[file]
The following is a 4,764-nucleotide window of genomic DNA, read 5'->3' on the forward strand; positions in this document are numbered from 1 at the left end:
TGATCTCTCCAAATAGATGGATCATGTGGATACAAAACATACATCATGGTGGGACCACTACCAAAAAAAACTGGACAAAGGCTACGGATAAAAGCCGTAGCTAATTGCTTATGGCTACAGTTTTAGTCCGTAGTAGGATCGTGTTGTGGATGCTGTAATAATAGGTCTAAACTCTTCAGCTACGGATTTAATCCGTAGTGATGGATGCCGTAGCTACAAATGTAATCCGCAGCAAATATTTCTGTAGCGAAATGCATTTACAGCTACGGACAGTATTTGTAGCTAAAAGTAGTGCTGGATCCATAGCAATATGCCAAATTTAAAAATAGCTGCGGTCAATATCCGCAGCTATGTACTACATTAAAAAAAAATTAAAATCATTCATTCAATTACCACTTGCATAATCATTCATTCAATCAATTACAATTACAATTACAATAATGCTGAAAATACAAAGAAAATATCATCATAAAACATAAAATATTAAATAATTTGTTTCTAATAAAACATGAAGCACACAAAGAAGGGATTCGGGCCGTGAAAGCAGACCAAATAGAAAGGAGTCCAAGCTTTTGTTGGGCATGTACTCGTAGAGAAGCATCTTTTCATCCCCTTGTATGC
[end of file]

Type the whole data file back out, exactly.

The following is a 4,764-nucleotide window of genomic DNA, read 5'->3' on the forward strand; positions in this document are numbered from 1 at the left end:
TGATCTCTCCAAATAGATGGATCATGTGGATACAAAACATACATCATGGTGGGACCACTACCAAAAAAAACTGGACAAAGGCTACGGATAAAAGCCGTAGCTAATTGCTTATGGCTACAGTTTTAGTCCGTAGTAGGATCGTGTTGTGGATGCTGTAATAATAGGTCTAAACTCTTCAGCTACGGATTTAATCCGTAGTGATGGATGCCGTAGCTACAAATGTAATCCGCAGCAAATATTTCTGTAGCGAAATGCATTTACAGCTACGGACAGTATTTGTAGCTAAAAGTAGTGCTGGATCCATAGCAATATGCCAAATTTAAAAATAGCTGCGGTCAATATCCGCAGCTATGTACTACATTAAAAAAAAATTAAAATCATTCATTCAATTACCACTTGCATAATCATTCATTCAATCAATTACAATTACAATTACAATAATGCTGAAAATACAAAGAAAATATCATCATAAAACATAAAATATTAAATAATTTGTTTCTAATAAAACATGAAGCACACAAAGAAGGGATTCGGGCCGTGAAAGCAGACCAAATAGAAAGGAGTCCAAGCTTTTGTTGGGCATGTACTCGTAGAGAAGCATCTTTTCATCCCCTTGTATGC